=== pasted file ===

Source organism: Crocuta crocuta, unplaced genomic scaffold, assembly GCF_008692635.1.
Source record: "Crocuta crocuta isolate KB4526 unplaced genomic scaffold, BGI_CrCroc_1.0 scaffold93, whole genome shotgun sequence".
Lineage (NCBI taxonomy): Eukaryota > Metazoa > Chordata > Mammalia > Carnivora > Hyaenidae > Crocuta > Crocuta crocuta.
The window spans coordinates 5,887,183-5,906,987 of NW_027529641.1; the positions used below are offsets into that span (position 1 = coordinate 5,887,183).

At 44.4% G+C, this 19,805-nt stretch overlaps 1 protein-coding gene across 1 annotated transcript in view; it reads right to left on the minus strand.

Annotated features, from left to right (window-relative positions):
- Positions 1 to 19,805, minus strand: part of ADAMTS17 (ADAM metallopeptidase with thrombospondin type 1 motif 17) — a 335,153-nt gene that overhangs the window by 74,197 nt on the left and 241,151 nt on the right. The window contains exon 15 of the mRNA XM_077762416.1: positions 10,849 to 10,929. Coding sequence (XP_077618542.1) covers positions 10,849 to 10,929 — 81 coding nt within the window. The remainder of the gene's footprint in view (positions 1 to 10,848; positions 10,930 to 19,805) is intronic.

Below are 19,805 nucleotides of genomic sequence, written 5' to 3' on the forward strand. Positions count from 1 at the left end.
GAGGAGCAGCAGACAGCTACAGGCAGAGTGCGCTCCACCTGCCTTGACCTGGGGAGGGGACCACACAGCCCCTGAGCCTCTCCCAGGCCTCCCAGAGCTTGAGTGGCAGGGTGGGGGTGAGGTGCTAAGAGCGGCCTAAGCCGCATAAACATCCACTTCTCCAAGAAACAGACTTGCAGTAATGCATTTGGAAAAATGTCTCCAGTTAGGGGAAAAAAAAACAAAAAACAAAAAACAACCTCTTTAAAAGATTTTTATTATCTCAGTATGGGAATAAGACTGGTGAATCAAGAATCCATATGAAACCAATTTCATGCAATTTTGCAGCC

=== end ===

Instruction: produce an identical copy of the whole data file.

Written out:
Source organism: Crocuta crocuta, unplaced genomic scaffold, assembly GCF_008692635.1.
Source record: "Crocuta crocuta isolate KB4526 unplaced genomic scaffold, BGI_CrCroc_1.0 scaffold93, whole genome shotgun sequence".
Lineage (NCBI taxonomy): Eukaryota > Metazoa > Chordata > Mammalia > Carnivora > Hyaenidae > Crocuta > Crocuta crocuta.
The window spans coordinates 5,887,183-5,906,987 of NW_027529641.1; the positions used below are offsets into that span (position 1 = coordinate 5,887,183).

At 44.4% G+C, this 19,805-nt stretch overlaps 1 protein-coding gene across 1 annotated transcript in view; it reads right to left on the minus strand.

Annotated features, from left to right (window-relative positions):
- Positions 1 to 19,805, minus strand: part of ADAMTS17 (ADAM metallopeptidase with thrombospondin type 1 motif 17) — a 335,153-nt gene that overhangs the window by 74,197 nt on the left and 241,151 nt on the right. The window contains exon 15 of the mRNA XM_077762416.1: positions 10,849 to 10,929. Coding sequence (XP_077618542.1) covers positions 10,849 to 10,929 — 81 coding nt within the window. The remainder of the gene's footprint in view (positions 1 to 10,848; positions 10,930 to 19,805) is intronic.

Below are 19,805 nucleotides of genomic sequence, written 5' to 3' on the forward strand. Positions count from 1 at the left end.
GAGGAGCAGCAGACAGCTACAGGCAGAGTGCGCTCCACCTGCCTTGACCTGGGGAGGGGACCACACAGCCCCTGAGCCTCTCCCAGGCCTCCCAGAGCTTGAGTGGCAGGGTGGGGGTGAGGTGCTAAGAGCGGCCTAAGCCGCATAAACATCCACTTCTCCAAGAAACAGACTTGCAGTAATGCATTTGGAAAAATGTCTCCAGTTAGGGGAAAAAAAAACAAAAAACAAAAAACAACCTCTTTAAAAGATTTTTATTATCTCAGTATGGGAATAAGACTGGTGAATCAAGAATCCATATGAAACCAATTTCATGCAATTTTGCAGCC